Training Δwij = si*sj, for +1/-1 neuron Δwij = e*(pij - p'ij). This is derived from minimizing KLD. e = learning rate, p' = predicted and p = actual distribution. Δwij = e*( < vi hj >data - < vi hj >equilibrium ). This is a form of contrastive divergence w/ Gibbs Sampling. "<>" are expectations. ← similar. train 1-layer at a time. approximate equilibrium state with a 3-segment pass. no back propagation. wake-sleep 2 phase training back propagate the reconstruction error reparameterize hidden state for backprop
Strength resembles physical systems so it inherits their equations ← same. hidden neurons act as internal representatation of the external world faster more practical training scheme than Boltzmann machines trains quickly. gives hierarchical layer of features mildly anatomical. analyzable w/ information theory & statistical mechanics
Weakness hard to train due to lateral connections equilibrium requires too many iterations integer & real-valued neurons are more complicated.

Hebbian Learning, ART, SOM
The classical example of unsupervised learning in the study of neural networks is Donald Hebb's principle, that is, neurons that fire together wire together.[4] In Hebbian learning, the connection is reinforced irrespective of an error, but is exclusively a function of the coincidence between action potentials between the two neurons.[5] A similar version that modifies synaptic weights takes into account the time between the action potentials (spike-timing-dependent plasticity or STDP). Hebbian Learning has been hypothesized to underlie a range of cognitive functions, such as pattern recognition and experiential learning.

Among neural network models, the self-organizing map (SOM) and adaptive resonance theory (ART) are commonly used in unsupervised learning algorithms. The SOM is a topographic organization in which nearby locations in the map represent inputs with similar properties. The ART model allows the number of clusters to vary with problem size and lets the user control the degree of similarity between members of the same clusters by means of a user-defined constant called the vigilance parameter. ART networks are used for many pattern recognition tasks, such as automatic target recognition and seismic signal processing.[6]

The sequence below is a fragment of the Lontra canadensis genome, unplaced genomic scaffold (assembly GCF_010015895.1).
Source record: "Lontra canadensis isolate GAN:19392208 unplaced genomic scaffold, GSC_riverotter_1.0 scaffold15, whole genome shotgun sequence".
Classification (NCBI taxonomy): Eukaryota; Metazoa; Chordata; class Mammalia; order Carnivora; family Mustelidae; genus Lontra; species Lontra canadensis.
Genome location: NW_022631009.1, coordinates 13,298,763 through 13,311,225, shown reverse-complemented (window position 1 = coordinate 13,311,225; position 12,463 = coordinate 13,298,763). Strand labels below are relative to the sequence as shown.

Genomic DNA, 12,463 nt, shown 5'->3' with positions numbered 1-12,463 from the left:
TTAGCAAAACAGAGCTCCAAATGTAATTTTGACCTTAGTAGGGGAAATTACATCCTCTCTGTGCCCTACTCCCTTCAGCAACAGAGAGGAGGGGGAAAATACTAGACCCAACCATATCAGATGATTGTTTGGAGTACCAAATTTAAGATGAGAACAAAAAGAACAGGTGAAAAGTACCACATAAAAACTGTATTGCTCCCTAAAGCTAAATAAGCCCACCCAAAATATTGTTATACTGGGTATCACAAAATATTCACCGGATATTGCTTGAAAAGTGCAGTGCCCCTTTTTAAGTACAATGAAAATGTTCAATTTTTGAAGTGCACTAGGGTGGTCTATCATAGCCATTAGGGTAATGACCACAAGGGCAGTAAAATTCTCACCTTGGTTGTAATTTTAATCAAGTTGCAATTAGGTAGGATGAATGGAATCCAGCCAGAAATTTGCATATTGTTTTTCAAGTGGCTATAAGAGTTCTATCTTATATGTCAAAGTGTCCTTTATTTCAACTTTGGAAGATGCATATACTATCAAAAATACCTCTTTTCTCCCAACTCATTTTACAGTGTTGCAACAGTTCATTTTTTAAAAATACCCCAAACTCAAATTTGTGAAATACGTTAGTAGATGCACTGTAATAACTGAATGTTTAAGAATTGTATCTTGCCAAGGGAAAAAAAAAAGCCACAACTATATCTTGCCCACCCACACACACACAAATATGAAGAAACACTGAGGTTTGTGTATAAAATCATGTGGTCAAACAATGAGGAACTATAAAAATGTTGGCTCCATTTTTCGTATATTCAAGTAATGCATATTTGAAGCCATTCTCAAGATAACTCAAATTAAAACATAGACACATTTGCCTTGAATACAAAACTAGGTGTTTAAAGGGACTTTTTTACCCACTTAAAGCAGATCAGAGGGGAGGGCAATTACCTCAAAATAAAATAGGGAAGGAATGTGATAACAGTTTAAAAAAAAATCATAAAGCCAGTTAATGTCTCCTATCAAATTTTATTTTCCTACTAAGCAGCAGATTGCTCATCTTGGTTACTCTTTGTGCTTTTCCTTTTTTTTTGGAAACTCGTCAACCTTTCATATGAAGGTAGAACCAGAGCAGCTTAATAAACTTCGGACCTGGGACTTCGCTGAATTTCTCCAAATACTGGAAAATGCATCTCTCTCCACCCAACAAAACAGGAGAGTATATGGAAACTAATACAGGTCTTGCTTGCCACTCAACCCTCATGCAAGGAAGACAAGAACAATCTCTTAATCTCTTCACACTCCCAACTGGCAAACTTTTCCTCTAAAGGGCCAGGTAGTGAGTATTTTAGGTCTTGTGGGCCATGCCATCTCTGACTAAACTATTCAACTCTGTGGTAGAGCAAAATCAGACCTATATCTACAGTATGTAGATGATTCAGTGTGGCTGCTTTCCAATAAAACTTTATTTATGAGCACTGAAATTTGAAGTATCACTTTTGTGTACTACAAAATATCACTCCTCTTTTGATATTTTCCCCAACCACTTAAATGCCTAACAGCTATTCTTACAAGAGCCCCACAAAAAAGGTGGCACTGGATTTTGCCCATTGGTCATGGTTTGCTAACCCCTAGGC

Probabilistic methods

Two of the main methods used in unsupervised learning are principal component and cluster analysis. Cluster analysis is used in unsupervised learning to group, or segment, datasets with shared attributes in order to extrapolate algorithmic relationships.[7] Cluster analysis is a branch of machine learning that groups the data that has not been labelled, classified or categorized. Instead of responding to feedback, cluster analysis identifies commonalities in the data and reacts based on the presence or absence of such commonalities in each new piece of data. This approach helps detect anomalous data points that do not fit into either group.

A central application of unsupervised learning is in the field of density estimation in statistics,[8] though unsupervised learning encompasses many other domains involving summarizing and explaining data features. It can be contrasted with supervised learning by saying that whereas supervised learning intends to infer a conditional probability distribution conditioned on the label of input data; unsupervised learning intends to infer an a priori probability distribution .

Approaches

Some of the most common algorithms used in unsupervised learning include: (1) Clustering, (2) Anomaly detection, (3) Approaches for learning latent variable models. Each approach uses several methods as follows:

Method of moments

One of the statistical approaches for unsupervised learning is the method of moments. In the method of moments, the unknown parameters (of interest) in the model are related to the moments of one or more random variables, and thus, these unknown parameters can be estimated given the moments. The moments are usually estimated from samples empirically. The basic moments are first and second order moments. For a random vector, the first order moment is the mean vector, and the second order moment is the covariance matrix (when the mean is zero). Higher order moments are usually represented using tensors which are the generalization of matrices to higher orders as multi-dimensional arrays.